Richard G.

Aja J said...

Throughout the semester, I found that reading this book has given me new things to think about. I actually found the whole book surprising because it wasn't something that I would read on my own. Overall, I really liked this reading.

Kyla T said...

For me, the most surprising idea from the readings was how we label animals we believe are endangered as "at risk" while we label troubled youths as "at risk." I never made that distinction before, and now I try to make sure that I pay attention to words and phrases that may be positive in one context and negative in another.

Kyla T.

Alona Davenport said...

I think what really stuck with me throughout this reading is just how selfish most humans are. We don't really take the time to st and understand what we are doing to these animals and their habitats. We just see a possible gain in destroying both. Also the topic of de-extinction sticks considering that many species are extinct from the hands of human greed.

~Alona D.

Belainesh Nigeda said...

My favorite article to read was Amy Maxmen’s article “Digging Through the World’s Oldest Graveyard.” The Ethiopian discovery founded by Ethiopians was awesome to read about. As an Ethiopian-American, I was just as excited and proud to read about their discoveries as the author described them to be!!! Reading that article made me happy to be Ethiopian. The unity of the different cultures to complete a task/make history was also inspiring.

-B. Nigeda

Kellsey H. said...

The readings that we were assigned this semester differed greatly from the ones that we have read in the past. Each article stimulated some form of curiosity within me. A recurring notion throughout the readings seemed to be associated with the lack of human understanding.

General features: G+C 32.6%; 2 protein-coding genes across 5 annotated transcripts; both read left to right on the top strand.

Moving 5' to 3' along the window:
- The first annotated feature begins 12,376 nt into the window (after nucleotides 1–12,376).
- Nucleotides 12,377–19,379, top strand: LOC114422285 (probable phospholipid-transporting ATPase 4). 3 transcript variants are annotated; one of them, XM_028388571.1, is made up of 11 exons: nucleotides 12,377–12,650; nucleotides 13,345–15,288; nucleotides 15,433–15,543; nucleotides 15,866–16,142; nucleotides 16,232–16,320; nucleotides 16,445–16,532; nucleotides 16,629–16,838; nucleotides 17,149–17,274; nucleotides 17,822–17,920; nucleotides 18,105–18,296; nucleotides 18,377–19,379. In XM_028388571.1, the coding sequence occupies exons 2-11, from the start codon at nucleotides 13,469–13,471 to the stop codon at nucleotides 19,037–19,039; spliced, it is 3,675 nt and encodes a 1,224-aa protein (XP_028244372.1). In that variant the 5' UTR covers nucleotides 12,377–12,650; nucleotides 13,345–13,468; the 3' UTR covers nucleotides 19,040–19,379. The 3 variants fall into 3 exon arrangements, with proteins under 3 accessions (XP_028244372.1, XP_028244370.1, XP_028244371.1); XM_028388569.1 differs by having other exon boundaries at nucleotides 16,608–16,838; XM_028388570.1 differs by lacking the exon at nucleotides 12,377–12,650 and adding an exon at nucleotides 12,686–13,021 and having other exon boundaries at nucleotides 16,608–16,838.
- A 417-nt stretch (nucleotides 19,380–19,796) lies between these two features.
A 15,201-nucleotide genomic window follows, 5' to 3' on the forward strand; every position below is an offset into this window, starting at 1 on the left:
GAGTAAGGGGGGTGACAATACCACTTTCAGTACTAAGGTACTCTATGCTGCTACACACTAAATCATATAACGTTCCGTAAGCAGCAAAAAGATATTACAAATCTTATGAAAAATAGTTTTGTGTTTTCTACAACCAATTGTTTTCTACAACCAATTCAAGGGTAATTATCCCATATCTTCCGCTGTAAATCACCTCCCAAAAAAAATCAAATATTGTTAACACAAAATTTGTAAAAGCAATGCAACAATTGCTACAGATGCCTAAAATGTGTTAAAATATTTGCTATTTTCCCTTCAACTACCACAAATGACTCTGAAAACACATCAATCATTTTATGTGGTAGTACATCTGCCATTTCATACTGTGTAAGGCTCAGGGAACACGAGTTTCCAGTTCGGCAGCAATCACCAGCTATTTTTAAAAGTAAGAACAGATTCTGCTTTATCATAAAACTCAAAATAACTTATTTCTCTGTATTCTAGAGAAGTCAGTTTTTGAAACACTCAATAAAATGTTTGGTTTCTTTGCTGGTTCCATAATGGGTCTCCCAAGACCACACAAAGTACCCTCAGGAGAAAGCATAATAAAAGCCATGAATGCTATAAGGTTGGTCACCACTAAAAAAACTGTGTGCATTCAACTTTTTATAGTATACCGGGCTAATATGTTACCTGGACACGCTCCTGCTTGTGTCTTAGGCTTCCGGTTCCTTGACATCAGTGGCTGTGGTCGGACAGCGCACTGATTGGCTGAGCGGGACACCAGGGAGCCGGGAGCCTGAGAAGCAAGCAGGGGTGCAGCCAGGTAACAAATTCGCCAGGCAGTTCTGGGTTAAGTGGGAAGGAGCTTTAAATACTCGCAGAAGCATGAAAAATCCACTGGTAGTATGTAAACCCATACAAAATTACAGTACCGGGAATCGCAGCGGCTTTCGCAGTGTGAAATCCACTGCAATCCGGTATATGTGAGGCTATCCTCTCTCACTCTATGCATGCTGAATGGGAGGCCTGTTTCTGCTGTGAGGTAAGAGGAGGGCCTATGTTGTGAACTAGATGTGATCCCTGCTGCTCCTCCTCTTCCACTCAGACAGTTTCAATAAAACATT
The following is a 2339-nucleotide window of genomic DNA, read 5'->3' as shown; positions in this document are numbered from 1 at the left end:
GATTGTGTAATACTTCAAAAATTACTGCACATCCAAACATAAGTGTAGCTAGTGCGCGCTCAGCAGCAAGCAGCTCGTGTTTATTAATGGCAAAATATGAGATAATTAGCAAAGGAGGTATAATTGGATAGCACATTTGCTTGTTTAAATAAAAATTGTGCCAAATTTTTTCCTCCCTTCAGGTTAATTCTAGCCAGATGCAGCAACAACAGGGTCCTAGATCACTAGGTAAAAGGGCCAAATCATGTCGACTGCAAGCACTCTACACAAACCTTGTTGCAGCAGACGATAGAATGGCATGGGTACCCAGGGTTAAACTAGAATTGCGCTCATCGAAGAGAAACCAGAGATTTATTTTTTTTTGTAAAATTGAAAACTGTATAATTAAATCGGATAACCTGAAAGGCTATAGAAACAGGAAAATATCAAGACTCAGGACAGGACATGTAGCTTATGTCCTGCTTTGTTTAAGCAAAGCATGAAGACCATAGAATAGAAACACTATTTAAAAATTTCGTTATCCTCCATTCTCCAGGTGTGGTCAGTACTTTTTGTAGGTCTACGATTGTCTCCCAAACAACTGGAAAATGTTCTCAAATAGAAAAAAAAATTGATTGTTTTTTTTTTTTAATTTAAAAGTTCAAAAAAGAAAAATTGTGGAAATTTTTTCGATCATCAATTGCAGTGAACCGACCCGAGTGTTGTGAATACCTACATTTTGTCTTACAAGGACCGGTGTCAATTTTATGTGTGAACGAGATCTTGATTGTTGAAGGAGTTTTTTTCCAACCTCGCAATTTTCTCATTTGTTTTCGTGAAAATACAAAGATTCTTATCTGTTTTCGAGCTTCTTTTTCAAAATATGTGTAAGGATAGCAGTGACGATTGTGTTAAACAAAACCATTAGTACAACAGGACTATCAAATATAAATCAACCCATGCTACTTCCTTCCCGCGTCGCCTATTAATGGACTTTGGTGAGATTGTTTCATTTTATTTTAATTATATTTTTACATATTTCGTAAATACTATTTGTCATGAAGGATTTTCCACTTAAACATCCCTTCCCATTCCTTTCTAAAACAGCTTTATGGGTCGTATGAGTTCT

Jazsmine Towner said...

The most memorable passages for me was "No Risky Chances" this story was more personal than any of the other stories because it hit close to home, many of my family members passed from cancer. I understood why the older woman chose to die comfortably and with her family, and because of my connection to the story, it made it more memorable and understanding as to why she chose the decision she did.

Jasmin Smoot said...

I love the idea that we were given a book with multiple authors. It gave me a chance to hear different voices through the readings. I would say the most memorable idea of the semester was how I cold form an image in my mind of what the passages would be about by reading the title. What amazed me most was the fact that the story the author would tell would be so different from the inferences I would make. This just goes to show that different terms or phrases can be interpreted in various ways.

Joey N. said...

The most interesting entity out all of the selected readings was found in the Chasing Bayla chapter. The fact that some years there is only one offspring born within the entire population is completely shocking and something I've never heard of before reading this chapter.

Kelsey W said...

My favorite article was probably "No Risky Chances" even though it makes my stomach turn reading it. When the author was talking about life and how the ending matters because it is like a story was my favorite scene.

Brandy Collier said...

All of the articles that were assigned this semester were very diverse but they all made me really think about the effects that humans have on animals. The article about the effects of artificial lights on birds really surprised me because I didn't know that having the street lights on can harm birds in flight. It really makes me think about how we should be more aware of the things that we do that could harm animals.

Anonymous said...

One thing that shocked me the most was the section on ocean mining. I just can't believe that people are entirely uncertain of the potential effects it could have on the environment but continue to do. That's why we're in the environmental situation that we are in today.